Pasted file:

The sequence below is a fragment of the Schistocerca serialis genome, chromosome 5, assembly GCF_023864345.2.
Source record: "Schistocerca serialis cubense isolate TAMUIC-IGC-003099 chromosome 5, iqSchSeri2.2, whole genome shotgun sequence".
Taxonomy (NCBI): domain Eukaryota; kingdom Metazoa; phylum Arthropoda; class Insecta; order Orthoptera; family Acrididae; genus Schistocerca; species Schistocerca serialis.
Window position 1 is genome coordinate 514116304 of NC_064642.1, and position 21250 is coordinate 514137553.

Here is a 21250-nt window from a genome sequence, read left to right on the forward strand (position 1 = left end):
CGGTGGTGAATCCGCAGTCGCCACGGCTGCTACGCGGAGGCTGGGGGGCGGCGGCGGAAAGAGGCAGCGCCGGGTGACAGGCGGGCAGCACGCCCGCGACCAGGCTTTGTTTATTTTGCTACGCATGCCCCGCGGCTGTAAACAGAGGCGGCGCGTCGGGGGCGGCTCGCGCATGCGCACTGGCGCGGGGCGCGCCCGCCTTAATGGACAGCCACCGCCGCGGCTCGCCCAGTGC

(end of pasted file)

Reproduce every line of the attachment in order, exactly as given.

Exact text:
The sequence below is a fragment of the Schistocerca serialis genome, chromosome 5, assembly GCF_023864345.2.
Source record: "Schistocerca serialis cubense isolate TAMUIC-IGC-003099 chromosome 5, iqSchSeri2.2, whole genome shotgun sequence".
Taxonomy (NCBI): domain Eukaryota; kingdom Metazoa; phylum Arthropoda; class Insecta; order Orthoptera; family Acrididae; genus Schistocerca; species Schistocerca serialis.
Window position 1 is genome coordinate 514116304 of NC_064642.1, and position 21250 is coordinate 514137553.

Here is a 21250-nt window from a genome sequence, read left to right on the forward strand (position 1 = left end):
CGGTGGTGAATCCGCAGTCGCCACGGCTGCTACGCGGAGGCTGGGGGGCGGCGGCGGAAAGAGGCAGCGCCGGGTGACAGGCGGGCAGCACGCCCGCGACCAGGCTTTGTTTATTTTGCTACGCATGCCCCGCGGCTGTAAACAGAGGCGGCGCGTCGGGGGCGGCTCGCGCATGCGCACTGGCGCGGGGCGCGCCCGCCTTAATGGACAGCCACCGCCGCGGCTCGCCCAGTGC